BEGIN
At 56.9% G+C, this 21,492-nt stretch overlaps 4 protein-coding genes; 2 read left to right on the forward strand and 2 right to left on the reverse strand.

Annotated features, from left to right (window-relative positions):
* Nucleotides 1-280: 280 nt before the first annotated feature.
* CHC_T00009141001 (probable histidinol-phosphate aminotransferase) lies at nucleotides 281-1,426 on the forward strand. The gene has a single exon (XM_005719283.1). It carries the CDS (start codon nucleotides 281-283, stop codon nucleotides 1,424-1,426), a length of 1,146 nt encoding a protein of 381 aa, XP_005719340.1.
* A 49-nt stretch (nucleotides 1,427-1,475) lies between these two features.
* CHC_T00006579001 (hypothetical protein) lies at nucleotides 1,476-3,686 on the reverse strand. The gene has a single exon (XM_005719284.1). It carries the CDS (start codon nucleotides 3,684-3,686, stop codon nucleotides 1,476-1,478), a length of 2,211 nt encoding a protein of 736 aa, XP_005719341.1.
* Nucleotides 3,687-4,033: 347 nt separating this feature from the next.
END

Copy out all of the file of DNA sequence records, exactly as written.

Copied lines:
At 56.9% G+C, this 21,492-nt stretch overlaps 4 protein-coding genes; 2 read left to right on the forward strand and 2 right to left on the reverse strand.

Annotated features, from left to right (window-relative positions):
* Nucleotides 1-280: 280 nt before the first annotated feature.
* CHC_T00009141001 (probable histidinol-phosphate aminotransferase) lies at nucleotides 281-1,426 on the forward strand. The gene has a single exon (XM_005719283.1). It carries the CDS (start codon nucleotides 281-283, stop codon nucleotides 1,424-1,426), a length of 1,146 nt encoding a protein of 381 aa, XP_005719340.1.
* A 49-nt stretch (nucleotides 1,427-1,475) lies between these two features.
* CHC_T00006579001 (hypothetical protein) lies at nucleotides 1,476-3,686 on the reverse strand. The gene has a single exon (XM_005719284.1). It carries the CDS (start codon nucleotides 3,684-3,686, stop codon nucleotides 1,476-1,478), a length of 2,211 nt encoding a protein of 736 aa, XP_005719341.1.
* Nucleotides 3,687-4,033: 347 nt separating this feature from the next.